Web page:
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UX patterns are one of the most common tools used by user experience (UX) designers, including myself. These patterns allow us to reference both design elements and user behavior patterns, helping us create better experiences by using methods that have been tested thousands or even millions of times.
However, the significant challenge that many UX designers and developers face, especially those just starting out or still studying, is recognizing what constitutes a pattern. More importantly, distinguishing between a UX pattern and a UI pattern. This, in turn, not only involves recognizing them but also knowing how to leverage them to our advantage.
- Understanding UX vs. UI: Recognizing the difference between user experience (UX) and user interface (UI) is foundational for designers. UX involves broader user journeys and flows, while UI focuses on visual and interaction design elements.
- Definition of UI Patterns: UI patterns are design solutions that address common usability challenges, creating intuitive and predictable interactions through familiar elements like navigation menus and form fields.
- Definition of UX Patterns: UX patterns are broader, encompassing not just HCI but also areas like information architecture and sensory UX. They prioritize accessibility and the overall coherence and enjoyment of the user experience.
- Distinguishing Patterns: UX patterns are process-oriented and can include non-visual elements, while UI patterns are visually based and tied to design elements.
- The Role of Patterns in Design: Design patterns provide a common language among designers, allowing for meaningful discussion of design choices. They rely on user recognition and acceptance to become established.
- Documentation in Design Systems: UX patterns are often not documented in design systems because they emerge from user behavior and validation. They cannot be predicted or forced but are recognized through repetition and acceptance by users.
Let Me Introduce a Parenthesis…
Before going further into the topic at hand, I want to make a brief pause here. It is important to understand that to recognize and differentiate between a UX pattern and a UI pattern, we need to have a clear understanding of what User Experience (UX) is and what User Interface (UI) means. These are entirely different terms, and the majority often confuses them to the point of mentioning something like “UI/UX,” which not only does not exist but is also nonsensical.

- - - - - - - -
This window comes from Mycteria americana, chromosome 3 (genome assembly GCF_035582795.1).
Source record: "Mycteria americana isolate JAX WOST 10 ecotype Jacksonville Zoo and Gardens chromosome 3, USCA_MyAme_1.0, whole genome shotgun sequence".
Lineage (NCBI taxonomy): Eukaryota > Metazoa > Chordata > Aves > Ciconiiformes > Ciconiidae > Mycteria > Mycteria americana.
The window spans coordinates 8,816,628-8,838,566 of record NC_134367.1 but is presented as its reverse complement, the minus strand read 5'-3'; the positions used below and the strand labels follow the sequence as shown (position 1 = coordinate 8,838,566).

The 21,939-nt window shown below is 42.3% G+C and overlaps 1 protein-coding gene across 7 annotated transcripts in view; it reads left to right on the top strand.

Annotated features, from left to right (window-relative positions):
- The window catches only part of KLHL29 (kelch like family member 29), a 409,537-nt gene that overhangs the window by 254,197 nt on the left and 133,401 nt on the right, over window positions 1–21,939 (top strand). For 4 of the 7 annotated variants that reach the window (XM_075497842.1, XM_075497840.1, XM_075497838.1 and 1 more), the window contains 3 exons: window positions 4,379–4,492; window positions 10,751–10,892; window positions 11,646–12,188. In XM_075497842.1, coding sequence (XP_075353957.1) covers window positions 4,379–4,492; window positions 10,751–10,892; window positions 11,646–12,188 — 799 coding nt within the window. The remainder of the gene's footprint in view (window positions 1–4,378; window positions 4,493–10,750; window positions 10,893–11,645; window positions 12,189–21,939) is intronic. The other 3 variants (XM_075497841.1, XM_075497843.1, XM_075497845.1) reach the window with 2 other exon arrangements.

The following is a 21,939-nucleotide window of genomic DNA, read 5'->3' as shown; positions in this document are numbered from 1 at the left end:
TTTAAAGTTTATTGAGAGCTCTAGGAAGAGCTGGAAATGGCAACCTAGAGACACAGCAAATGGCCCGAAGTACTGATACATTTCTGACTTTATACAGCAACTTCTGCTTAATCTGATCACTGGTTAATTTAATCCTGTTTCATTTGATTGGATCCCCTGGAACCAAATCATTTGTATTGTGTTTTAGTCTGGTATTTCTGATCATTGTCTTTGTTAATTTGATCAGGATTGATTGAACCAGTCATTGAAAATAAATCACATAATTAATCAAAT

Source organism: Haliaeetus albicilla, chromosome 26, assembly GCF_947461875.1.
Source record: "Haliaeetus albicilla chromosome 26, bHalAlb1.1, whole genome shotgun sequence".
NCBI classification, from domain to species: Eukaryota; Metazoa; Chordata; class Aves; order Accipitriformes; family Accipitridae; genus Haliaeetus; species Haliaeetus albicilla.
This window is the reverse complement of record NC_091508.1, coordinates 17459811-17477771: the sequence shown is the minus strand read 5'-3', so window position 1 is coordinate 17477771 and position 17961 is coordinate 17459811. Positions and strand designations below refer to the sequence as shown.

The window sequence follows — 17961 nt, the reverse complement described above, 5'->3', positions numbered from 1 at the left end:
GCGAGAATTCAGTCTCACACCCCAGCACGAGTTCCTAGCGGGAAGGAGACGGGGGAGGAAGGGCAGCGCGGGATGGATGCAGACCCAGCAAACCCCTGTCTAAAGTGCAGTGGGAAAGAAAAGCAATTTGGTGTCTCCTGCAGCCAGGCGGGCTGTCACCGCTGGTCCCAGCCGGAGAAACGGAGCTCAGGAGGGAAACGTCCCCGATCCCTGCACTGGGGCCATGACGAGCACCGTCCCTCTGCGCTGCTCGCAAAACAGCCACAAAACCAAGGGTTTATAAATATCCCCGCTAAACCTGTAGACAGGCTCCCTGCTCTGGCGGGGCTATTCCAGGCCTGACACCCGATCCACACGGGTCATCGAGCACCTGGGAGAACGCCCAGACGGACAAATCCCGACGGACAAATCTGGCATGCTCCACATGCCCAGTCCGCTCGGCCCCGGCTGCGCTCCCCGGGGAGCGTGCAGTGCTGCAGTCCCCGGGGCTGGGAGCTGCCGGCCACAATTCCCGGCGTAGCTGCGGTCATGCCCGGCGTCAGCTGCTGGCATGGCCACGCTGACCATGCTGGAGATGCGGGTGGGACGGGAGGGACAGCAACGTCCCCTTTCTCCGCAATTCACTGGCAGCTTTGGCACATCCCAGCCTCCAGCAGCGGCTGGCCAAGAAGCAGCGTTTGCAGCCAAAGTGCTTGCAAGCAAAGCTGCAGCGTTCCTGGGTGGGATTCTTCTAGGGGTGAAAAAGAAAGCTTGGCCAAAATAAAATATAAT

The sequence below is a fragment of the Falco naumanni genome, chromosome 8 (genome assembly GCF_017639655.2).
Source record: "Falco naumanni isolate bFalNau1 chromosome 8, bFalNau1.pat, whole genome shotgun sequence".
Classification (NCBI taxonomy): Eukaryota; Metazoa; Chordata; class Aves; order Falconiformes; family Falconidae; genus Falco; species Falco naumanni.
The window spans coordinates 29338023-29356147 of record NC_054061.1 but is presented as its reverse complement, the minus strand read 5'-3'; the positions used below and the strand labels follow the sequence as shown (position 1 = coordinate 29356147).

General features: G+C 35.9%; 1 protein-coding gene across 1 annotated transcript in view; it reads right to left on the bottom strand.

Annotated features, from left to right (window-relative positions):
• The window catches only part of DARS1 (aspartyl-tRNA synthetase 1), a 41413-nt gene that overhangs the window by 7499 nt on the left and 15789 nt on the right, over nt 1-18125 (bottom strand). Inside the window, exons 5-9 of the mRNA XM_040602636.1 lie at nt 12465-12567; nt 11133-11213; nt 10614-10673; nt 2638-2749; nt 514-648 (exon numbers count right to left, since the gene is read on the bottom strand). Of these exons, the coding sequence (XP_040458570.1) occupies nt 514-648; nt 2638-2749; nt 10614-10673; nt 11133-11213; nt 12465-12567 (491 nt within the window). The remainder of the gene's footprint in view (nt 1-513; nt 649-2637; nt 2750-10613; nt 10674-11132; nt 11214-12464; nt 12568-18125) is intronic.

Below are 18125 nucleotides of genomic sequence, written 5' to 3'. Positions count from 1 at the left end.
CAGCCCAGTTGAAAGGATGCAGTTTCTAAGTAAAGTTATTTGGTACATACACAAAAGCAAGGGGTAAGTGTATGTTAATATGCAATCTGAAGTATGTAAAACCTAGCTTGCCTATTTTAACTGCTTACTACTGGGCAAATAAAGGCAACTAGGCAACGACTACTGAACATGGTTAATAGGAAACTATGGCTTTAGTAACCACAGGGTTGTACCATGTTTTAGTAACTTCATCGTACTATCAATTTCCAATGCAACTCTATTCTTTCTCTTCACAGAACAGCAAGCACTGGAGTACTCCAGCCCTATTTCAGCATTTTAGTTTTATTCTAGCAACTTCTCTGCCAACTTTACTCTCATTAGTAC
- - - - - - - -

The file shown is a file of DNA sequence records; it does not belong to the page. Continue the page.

I want to emphasize this because in various experiences I’ve had, including my role as a consultant in Fortune 100 company teams, I found people who didn’t fully grasp this difference (or worse, they mentioned the infamous UI/UX). Without understanding this distinction, it’s impossible to recognize a user experience pattern and differentiate it from a user interface pattern. It’s always essential to have a solid foundation, and if you’re reading this and aren’t sure about the distinctions between UI and UX (there’s absolutely nothing wrong with that; we all learned this at some point, myself included), I recommend starting with the article “Breaking News: UX is not UI. And that isn’t a bad thing!“
Introduction to UI Patterns
UX patterns are quite comprehensive and complex. So, let me begin with UI patterns, which are simpler.
Definition of UI Patterns
We can define a UI pattern as follows:
A widely recognized visual design solution that users can easily understand in terms of its affordances and interaction capabilities. These patterns are well-established, recurring methods for addressing specific interaction challenges in digital products, websites, or applications.
The utility of UI patterns lies in their ability to provide uniformity, recognition, and predictability to users. These patterns allow designers and developers to create interfaces that are intuitive and easy to use, leveraging solutions that have proven effective in similar situations.